The Court will therefore direct the DOI to produce a more detailed Vaughn index. See Schiller, 964 F.2d at 1209 (rejecting Vaughn index where the "index does not correlate the claimed exemptions to particular passages in the memos" and the "agency affidavit similarly refers to entire documents and not any passages within them"). The Court will allow the DOI thirty days from the date of this order to submit a renewed index. Because the very purpose of the Vaughn index is to produce the information necessary for the requester to challenge -- and a court to conduct a meaningful review of -- the claimed exemptions, the Court will defer consideration of the Exemption 5 arguments in this case until such time as the DOI has submitted a revised Vaughn index. See Schiller, 964 F.2d at 1210 ("[I]t is error for a district court to simply approve the withholding of an entire document without entering a finding on segregability, or the lack thereof."); Electronic Privacy Information Ctr. v. Dep't of Homeland Sec., No. 04-0944, 2005 WL 1745303, at *5 (D.D.C. July 25, 2005) (explaining that a "court cannot grant summary judgment unless the defendant's Vaughn index provides a detailed description of the withheld information"). The parties will then each have the opportunity to file renewed dispositive motions.*fn7

II. Cut-off Date

Edmonds contends that the DOI erred in declining to produce any documents created after December 31, 2002. However, the governing regulation provides that, when responding to a FOIA request, the DOI will "include any records in its possession and control as of the date it begins its search." 43 C.F.R. § 2.21. The DOI has submitted a declaration from an official at the NPS averring that the search for documents in this case began no later than December 31, 2002. Supp. Decl. of Susan Mills, Jan. 26, 2005, ¶ 3. Thus, the DOI chose a date no earlier than the date-of-search as the cut-off date for the production of documents, consistent with its own regulations.

Edmonds argues that the DOI should instead have used the date the documents were released as the cut-off date (in this case, February 20, 2004). This proposal, however, is inherently flawed, leading as it would to an ever-moving target for the production of documents under FOIA. Every postponement in the release of the documents would require the agency to perform a new search to include all documents created before the new release date, which in turn would postpone the date of release once again. This result is both inefficient and uncertain, and the Court sees no reason to adopt it here.*fn8 The D.C. Circuit has all but endorsed the use of date-of-search as the cut-off date for FOIA requests. See Public Citizen v. Dep't of State, 276 F.3d 634, 642 (D.C. Cir. 2001) (rejecting the use of the date of the FOIA request as a cut-off in that case, explaining that "[a]t the very least, we think that with minimal administrative hassle, the Department could apply a date-of-search cut-off to the Central File"). Under the date-of-search approach, Edmonds can, with relative ease, file a second FOIA request for documents created since December 31, 2002. In the meantime, the fair and sensible outcome is for the DOI to produce the documents created up to that date, which is precisely what it has done.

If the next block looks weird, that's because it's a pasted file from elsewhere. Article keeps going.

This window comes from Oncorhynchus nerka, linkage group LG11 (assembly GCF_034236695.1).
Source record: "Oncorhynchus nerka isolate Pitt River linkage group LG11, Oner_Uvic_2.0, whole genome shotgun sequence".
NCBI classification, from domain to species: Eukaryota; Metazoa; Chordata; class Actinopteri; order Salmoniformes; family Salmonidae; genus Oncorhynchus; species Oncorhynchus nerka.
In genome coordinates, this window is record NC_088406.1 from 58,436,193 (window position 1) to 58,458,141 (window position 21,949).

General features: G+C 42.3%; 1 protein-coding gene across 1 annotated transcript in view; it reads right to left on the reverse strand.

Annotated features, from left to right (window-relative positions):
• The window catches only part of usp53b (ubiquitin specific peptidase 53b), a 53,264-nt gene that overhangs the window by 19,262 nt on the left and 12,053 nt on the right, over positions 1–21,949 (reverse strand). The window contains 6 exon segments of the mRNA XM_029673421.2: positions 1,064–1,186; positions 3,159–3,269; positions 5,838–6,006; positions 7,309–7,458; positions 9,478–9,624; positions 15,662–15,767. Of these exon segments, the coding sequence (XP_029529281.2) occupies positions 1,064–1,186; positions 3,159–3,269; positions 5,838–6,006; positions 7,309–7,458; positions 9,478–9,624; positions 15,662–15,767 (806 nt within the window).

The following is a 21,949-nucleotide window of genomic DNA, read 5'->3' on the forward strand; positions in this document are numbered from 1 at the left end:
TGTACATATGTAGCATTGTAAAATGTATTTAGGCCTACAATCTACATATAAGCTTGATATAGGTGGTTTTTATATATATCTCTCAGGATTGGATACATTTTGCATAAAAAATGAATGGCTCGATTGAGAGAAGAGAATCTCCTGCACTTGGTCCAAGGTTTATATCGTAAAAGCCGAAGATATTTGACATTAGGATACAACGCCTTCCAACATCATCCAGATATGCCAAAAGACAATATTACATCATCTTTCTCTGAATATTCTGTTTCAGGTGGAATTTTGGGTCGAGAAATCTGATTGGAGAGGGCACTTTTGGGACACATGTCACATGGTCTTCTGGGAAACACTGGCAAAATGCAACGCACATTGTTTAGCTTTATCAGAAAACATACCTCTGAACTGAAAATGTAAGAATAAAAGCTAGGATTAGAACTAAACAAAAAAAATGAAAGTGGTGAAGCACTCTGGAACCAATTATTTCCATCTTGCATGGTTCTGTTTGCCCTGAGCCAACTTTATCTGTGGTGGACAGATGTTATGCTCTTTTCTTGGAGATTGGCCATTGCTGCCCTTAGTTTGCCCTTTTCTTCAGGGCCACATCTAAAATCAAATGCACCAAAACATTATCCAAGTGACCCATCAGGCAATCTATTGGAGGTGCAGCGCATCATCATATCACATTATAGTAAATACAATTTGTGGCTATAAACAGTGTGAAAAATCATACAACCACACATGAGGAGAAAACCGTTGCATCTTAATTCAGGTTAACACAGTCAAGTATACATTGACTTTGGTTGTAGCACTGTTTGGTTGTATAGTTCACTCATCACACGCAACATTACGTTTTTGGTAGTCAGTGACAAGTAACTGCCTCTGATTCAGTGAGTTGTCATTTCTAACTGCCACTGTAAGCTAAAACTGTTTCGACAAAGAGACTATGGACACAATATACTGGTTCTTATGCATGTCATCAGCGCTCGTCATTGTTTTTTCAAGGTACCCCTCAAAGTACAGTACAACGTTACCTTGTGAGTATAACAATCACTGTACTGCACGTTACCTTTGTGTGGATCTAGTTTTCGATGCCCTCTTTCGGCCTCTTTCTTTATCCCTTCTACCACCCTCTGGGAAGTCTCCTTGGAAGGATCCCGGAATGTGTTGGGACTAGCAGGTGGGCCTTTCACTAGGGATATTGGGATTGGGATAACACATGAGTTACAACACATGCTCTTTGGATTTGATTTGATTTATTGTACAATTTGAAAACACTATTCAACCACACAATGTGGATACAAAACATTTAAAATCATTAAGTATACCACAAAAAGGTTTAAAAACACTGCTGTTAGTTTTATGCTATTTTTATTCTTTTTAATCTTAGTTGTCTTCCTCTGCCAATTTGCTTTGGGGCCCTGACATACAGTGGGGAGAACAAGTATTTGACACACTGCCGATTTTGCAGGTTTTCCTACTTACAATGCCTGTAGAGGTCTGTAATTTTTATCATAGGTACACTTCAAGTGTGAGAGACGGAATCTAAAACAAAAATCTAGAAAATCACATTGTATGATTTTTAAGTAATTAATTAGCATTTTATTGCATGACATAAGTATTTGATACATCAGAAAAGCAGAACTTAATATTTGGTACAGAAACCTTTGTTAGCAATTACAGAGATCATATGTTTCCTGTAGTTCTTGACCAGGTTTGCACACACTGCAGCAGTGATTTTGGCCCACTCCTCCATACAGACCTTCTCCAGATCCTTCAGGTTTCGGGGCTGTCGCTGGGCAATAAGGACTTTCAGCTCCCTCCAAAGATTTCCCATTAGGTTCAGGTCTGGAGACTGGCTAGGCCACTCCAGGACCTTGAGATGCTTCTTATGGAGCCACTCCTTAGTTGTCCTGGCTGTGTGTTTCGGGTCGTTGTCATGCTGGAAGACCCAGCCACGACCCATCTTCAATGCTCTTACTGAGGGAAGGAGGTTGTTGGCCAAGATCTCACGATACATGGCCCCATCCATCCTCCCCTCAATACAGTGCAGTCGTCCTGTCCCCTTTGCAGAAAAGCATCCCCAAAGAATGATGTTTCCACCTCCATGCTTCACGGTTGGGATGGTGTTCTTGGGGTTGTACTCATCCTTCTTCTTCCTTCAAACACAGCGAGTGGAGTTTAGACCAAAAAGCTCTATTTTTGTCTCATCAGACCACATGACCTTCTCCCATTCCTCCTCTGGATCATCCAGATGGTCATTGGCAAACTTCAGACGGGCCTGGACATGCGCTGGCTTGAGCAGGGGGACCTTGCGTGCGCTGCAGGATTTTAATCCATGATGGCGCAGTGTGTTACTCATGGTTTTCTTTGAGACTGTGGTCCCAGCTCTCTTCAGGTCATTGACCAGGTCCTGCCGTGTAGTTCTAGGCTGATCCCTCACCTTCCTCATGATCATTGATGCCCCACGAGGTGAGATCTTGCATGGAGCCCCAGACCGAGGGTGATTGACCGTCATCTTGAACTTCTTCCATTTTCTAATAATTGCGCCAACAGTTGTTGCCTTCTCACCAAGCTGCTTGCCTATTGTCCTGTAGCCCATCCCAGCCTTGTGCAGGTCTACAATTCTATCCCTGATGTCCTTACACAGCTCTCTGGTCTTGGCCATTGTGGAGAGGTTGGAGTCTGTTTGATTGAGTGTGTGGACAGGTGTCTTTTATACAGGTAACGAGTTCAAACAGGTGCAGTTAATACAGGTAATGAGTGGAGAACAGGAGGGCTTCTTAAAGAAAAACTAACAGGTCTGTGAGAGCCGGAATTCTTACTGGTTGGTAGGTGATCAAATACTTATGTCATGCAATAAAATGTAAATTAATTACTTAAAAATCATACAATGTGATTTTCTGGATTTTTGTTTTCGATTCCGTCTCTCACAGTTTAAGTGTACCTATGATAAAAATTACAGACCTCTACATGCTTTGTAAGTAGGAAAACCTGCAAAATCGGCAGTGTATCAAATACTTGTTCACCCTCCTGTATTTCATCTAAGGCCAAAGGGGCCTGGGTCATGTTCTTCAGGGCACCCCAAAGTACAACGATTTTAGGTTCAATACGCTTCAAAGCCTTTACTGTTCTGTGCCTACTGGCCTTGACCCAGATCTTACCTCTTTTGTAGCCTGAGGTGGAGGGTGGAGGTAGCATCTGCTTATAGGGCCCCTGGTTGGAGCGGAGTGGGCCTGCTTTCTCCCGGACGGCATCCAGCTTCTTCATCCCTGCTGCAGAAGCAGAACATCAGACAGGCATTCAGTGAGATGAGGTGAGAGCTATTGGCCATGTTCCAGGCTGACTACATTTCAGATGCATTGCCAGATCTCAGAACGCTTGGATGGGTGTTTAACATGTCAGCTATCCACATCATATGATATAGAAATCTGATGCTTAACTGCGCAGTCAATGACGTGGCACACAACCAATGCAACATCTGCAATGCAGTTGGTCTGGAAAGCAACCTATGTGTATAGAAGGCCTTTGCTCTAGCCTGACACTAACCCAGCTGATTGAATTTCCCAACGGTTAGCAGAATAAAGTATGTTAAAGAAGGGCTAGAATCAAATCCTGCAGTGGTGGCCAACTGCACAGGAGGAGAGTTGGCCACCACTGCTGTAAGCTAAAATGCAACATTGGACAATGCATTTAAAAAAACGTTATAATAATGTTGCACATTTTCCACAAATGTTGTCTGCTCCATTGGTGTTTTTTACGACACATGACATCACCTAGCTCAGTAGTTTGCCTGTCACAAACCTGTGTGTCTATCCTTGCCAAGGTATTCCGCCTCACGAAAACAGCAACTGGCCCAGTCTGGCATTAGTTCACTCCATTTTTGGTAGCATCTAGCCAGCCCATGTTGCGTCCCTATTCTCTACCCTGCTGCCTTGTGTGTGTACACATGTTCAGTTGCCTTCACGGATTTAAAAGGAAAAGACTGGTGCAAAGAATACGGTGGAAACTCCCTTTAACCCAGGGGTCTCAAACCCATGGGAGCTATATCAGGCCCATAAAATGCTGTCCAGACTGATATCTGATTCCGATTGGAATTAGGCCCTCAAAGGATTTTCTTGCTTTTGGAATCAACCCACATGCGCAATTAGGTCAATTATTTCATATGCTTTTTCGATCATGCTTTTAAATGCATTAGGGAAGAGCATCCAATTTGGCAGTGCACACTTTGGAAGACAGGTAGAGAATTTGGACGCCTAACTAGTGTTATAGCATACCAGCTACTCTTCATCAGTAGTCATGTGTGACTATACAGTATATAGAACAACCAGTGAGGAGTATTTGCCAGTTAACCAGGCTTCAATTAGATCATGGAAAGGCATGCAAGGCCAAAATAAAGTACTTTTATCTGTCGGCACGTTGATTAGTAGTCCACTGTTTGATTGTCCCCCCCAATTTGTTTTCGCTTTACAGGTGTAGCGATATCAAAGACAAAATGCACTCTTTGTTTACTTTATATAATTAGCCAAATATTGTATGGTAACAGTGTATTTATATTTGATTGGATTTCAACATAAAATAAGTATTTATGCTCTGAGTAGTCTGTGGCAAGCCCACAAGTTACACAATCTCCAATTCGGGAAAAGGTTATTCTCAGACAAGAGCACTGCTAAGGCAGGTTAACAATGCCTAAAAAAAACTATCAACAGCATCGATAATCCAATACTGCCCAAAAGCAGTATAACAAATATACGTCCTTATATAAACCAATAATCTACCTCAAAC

III. Administrative Procedure Act

Edmonds finally contends that it is entitled to a declaratory judgment that the DOI acted contrary to law in violation of the APA when it failed to respond to Edmonds' FOIA requests within the twenty working dates required by statute. 5 U.S.C. § 552(a)(6)(A)(i)&(ii). The law is clear, however, that review under the APA is unavailable when another statute provides an adequate remedy. See Bowen v. Massachusetts, 487 U.S. 879, 903 (1988); Women's Equity Action League v. Cavazos, 906 F.2d 742, 750 (D.C. Cir. 1990); Council of and for the Blind of Delaware Cty. Valley, Inc. v. Regan, 709 F.2d 1521, 1531 (D.C. Cir. 1983).

The FOIA statute offers a clear and simple remedy for agency non-compliance with the FOIA deadlines: a motion asking the court to compel the agency to act on the FOIA request. See 5 U.S.C. § 522(a)(4)(B) (district court has "jurisdiction to enjoin the agency from withholding agency records and to order the production of any agency records improperly withheld from the complainant"); see also Oglesby, 920 F.2d at 63 (purpose of the FOIA deadline provisions "is to allow a FOIA requester, who has not yet received a response from the agency, to seek a court order compelling the release of the requested documents," at which point the "court may then order the agency to respond to the request" or "review the request itself"). Edmonds does not explain how this remedy is inadequate, or why Edmonds cannot avail itself of this remedy the next time the DOI fails to adhere to the deadlines under FOIA.*fn9 In these circumstances, a separate action is unavailable under the APA.*fn10


The parties' cross-motions for summary judgment are GRANTED in part and DENIED in part. The DOI shall submit a revised Vaughn index by not later than September 22, 2005. The parties shall file renewed cross-motions for summary judgment by not later than October 24, 2005, responses thereto by not later than November 23, 2005, and any replies by not later than December 7, 2005.